Round II because I already spent some time in Germany during this campervanning tour of Europe, when I visited friends in Hamburg around Halloween. In between The Netherlands and Denmark.
On this second round I stopped in 4 different places and I have picked a few highlights for you from each stop.
My friends in Hamburg recommended I stop in Schwerin on my drive from Denmark to Berlin. Spot the rhyme. Needless to say, this was an excellent shout.
I set off from Ribe early in the morning but I arrived in Schwerin late in the day because I wanted to squeeze in two more quick stops in Denmark before crossing the border, at two unusual islands on the Wadden Sea: Mando and Romo.
When I eventually got there, I was very close to booking a lastminute accommodation because I struggled to find a suitable camping spot for the night; but just as I settled with the idea of driving to a hotel, I noticed a dedicated campers car park to my right while waiting for the traffic lights to go green. Yay! It was very basic but very central and with electricity hook-ups. That’s all I needed. Perfect.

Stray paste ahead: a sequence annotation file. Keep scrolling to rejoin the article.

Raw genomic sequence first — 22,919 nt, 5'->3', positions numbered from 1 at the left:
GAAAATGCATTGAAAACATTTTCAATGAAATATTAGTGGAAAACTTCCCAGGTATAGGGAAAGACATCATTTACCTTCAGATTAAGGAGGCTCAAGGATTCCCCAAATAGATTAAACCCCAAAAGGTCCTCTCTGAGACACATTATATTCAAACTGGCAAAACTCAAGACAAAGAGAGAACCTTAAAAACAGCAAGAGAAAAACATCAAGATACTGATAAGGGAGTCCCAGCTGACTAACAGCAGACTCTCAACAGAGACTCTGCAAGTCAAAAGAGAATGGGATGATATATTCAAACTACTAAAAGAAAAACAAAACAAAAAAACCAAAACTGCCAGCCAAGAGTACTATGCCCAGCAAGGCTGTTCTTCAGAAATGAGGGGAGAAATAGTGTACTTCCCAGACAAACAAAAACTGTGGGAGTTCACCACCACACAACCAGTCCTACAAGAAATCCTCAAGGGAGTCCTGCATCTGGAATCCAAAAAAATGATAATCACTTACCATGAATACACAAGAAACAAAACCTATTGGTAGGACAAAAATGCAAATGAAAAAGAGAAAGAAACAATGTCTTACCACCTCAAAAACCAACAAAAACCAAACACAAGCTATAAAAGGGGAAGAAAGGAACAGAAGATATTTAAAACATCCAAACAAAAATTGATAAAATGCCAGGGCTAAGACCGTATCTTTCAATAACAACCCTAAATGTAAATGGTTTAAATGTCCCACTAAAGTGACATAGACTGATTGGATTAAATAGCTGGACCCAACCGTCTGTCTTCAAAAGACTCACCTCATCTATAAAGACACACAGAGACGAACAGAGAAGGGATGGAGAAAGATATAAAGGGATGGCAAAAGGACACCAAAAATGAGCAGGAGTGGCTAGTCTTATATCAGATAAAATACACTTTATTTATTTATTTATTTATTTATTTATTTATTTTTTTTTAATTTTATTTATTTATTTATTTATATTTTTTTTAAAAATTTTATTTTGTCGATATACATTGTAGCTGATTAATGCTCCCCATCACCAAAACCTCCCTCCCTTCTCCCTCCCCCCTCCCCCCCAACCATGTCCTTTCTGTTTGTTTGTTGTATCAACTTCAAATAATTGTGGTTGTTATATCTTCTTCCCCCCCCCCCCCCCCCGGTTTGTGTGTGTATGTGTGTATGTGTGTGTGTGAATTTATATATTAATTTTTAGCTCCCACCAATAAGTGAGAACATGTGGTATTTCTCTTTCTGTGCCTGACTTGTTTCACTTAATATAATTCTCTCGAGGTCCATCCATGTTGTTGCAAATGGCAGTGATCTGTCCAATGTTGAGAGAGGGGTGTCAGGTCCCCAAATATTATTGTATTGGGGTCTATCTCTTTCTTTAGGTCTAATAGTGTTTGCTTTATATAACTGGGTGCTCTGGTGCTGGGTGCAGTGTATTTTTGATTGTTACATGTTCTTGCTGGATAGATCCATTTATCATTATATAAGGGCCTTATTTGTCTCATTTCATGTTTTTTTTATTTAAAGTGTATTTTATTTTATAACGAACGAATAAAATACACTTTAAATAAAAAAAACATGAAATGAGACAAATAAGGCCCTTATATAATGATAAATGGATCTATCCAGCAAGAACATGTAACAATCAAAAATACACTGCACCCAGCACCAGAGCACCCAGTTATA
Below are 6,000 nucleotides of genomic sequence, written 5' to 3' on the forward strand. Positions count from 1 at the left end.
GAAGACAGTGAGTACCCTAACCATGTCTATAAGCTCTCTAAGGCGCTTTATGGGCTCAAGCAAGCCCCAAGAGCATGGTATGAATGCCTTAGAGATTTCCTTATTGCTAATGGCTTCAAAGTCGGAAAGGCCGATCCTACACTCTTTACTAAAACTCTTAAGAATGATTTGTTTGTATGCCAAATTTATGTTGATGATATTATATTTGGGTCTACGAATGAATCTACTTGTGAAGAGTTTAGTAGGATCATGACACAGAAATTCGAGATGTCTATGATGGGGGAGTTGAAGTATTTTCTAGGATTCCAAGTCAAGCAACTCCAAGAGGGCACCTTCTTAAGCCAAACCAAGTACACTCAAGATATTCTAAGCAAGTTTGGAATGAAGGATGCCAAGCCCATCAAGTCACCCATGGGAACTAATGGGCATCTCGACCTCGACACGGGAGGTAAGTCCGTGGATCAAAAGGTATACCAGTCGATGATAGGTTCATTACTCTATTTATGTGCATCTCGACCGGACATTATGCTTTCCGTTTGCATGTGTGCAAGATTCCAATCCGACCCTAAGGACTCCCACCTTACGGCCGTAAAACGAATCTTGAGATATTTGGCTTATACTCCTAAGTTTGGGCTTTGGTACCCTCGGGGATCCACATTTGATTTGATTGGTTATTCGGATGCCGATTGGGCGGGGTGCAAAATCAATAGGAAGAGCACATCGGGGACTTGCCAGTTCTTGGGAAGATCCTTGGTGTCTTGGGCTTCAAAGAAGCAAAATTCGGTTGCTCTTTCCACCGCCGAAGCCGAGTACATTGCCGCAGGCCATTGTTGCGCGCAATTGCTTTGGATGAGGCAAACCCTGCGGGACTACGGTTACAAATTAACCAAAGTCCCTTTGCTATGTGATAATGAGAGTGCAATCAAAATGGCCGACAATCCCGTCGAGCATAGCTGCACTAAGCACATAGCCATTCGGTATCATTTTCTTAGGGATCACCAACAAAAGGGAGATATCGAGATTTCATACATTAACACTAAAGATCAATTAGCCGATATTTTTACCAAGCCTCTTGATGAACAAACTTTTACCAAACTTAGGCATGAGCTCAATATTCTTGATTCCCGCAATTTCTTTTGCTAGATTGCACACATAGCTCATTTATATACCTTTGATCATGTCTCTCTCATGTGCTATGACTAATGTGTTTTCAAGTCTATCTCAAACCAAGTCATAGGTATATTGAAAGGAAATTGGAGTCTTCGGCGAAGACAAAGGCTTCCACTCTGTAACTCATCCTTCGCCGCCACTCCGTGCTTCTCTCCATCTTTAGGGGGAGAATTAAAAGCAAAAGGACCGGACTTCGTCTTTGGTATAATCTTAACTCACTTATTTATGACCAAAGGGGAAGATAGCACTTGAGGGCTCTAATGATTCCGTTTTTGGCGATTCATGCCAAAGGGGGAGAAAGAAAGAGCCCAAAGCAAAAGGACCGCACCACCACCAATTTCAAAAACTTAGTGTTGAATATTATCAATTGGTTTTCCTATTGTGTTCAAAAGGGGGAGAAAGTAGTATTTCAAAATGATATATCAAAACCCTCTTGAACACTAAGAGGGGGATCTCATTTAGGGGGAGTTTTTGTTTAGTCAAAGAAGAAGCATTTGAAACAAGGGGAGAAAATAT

I absolutely loved Schwerin despite feeling a little under the weather that week. I cycled around the cobbled streets (and yes, I do go “aaa-aaa-aah” as I do this) and on a beautiful route along the lake. I also enjoyed a lovely long stroll around the stunning Castle and in the beautifully landscaped park right next to it. The weather was in my favour this time and I could finally take some blue-skied pictures.
As I wandered around the pretty streets, I popped into a sweet looking church (not the main cathedral). As soon as I walked in, the organ started playing. Just for me! There was no one else and clearly someone was simply practicing. I sat there for a while with my eyes shut. What a treat.
In Schwerin I found some nice cafes where I could relax, read, take notes and generally enjoy watching the locals go by. My favourite pastimes. At the gorgeous Konditorei Rothe café/patisserie (full of incredible pastries and cakes!) staff was so excited about my vanlife story they even offered me a warm shower and a drink at their homes if I needed to. So kind.
I am not sure how many more months of vanlifing it will take me to learn to book camping in advance or move on to the next destinations a little earlier in the day…